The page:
Songyue Pagoda, or Songyue Temple Pagoda, is located at the southern hillside of Mt. Song, about 5km to the northwest of Dengfeng County of Henan Province. It is China’s oldest brick Buddhist pagoda with dense eaves and is the only dodecagonal pagoda. Songyue Pagoda is a good example of the early attempts to merge the Chinese straight-edged architectural form with the circular style of Buddhism from the Indian subcontinent.
Songyue Pagoda, located in the Songyue Temple, was originally built in 523 during the Northern Wei Dynasty. With a history of more than 1,400 years, the pagoda is the only existing construction of the original temple nowadays while other buildings, including the Entrance Gate, Grand Hall, Qielan Hall and Baiyi Hall, were all reconstructed during the Qing Dynasty.
The pagoda of 15-storey is a over 40 meters high. Except for the steeple and pedestal, the entire pagoda is built of yellowish bricks held together by clay. Built at a time when almost all others were of wood, the Songyue Pagoda is invaluable as an early example of the transition. Both the main body and pedestal of the pagoda have twelve sides, making it the only such pagoda in the country.
The Songyue Pagoda is famous not only for its unique shape but also for its beautiful contour. The pagoda has a low, plain brick pedestal, and a very high first storey which is characteristic of all multi-eave pagodas. The first storey is divided into upper and lower parts, the rich ornamental upper part and plain lower sections. Above the first storey there are 15-layered eaves, with each layer linked closely together. The perimeters of the pagoda decrease as it rises. The exterior of the entire pagoda is in the shape of parabolic curve with clear and smooth lines, making it not only towering and magnificent, but also elegant and graceful, fully displaying the high artistic level of its design.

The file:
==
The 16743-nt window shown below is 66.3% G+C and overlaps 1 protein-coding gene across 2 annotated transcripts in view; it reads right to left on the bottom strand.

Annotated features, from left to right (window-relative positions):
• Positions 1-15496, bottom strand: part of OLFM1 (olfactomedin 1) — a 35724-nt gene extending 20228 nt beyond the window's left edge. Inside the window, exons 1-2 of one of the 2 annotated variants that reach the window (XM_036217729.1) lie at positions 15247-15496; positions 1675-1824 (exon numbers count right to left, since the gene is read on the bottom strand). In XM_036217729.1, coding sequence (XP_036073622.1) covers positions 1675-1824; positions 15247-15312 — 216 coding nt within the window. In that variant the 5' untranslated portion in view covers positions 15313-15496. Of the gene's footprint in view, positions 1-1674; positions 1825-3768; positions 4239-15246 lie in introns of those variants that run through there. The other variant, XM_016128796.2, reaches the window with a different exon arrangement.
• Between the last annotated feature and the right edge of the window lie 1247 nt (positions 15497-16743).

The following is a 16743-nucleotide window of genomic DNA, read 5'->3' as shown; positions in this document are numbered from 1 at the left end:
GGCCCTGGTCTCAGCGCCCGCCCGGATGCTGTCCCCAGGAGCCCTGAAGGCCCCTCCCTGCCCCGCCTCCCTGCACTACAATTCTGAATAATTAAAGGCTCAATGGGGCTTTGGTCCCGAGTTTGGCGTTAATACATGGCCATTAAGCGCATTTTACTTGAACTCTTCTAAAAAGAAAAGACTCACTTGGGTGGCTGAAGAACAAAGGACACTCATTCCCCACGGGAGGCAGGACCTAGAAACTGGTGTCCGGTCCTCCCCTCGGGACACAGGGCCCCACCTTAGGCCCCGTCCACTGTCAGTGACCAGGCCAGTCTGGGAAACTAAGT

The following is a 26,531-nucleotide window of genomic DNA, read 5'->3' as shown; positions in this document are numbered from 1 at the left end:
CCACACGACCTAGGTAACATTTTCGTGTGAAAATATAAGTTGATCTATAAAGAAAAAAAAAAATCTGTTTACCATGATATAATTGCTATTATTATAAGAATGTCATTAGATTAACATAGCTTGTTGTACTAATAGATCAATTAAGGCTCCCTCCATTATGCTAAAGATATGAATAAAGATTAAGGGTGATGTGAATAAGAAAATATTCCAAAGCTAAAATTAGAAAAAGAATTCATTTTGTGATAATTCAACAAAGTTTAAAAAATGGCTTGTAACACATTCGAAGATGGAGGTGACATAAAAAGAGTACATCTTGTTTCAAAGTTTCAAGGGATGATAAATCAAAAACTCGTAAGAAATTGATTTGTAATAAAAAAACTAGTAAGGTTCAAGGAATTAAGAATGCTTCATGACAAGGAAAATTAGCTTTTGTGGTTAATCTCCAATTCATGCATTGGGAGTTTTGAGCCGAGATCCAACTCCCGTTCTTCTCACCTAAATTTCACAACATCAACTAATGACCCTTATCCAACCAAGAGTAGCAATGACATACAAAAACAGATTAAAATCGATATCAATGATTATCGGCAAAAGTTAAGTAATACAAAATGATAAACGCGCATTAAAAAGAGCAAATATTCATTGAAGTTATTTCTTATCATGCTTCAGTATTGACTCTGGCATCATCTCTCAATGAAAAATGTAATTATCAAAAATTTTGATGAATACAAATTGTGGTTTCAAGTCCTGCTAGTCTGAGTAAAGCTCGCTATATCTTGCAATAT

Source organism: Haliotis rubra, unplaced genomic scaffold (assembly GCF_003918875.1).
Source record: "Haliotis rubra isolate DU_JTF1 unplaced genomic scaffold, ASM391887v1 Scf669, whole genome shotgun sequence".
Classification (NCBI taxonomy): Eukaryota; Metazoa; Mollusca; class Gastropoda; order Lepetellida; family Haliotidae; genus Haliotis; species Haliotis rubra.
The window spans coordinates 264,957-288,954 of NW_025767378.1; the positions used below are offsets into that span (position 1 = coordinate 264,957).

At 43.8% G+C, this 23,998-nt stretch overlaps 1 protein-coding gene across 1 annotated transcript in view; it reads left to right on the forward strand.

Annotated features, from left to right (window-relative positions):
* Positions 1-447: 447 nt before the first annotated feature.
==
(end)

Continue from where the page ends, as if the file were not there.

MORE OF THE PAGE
The interior of the pagoda is cylindrical and there are eight levels of projecting stone supports for what originally must have been wooden flooring. The interior of the first storey has twelve sides, the same as the exterior, but from the second storey up there are only eight sides. Such changes in the interior design are common in stone and brick pagodas of later dynasties.
The stone steeple is distinctly divided into pedestal, main body and top. The pedestal is in the shape of a lotus flower; the main body of seven discs is crowned by a huge bead. This type of steeple was widely adopted for multi-eave brick and stone pagodas.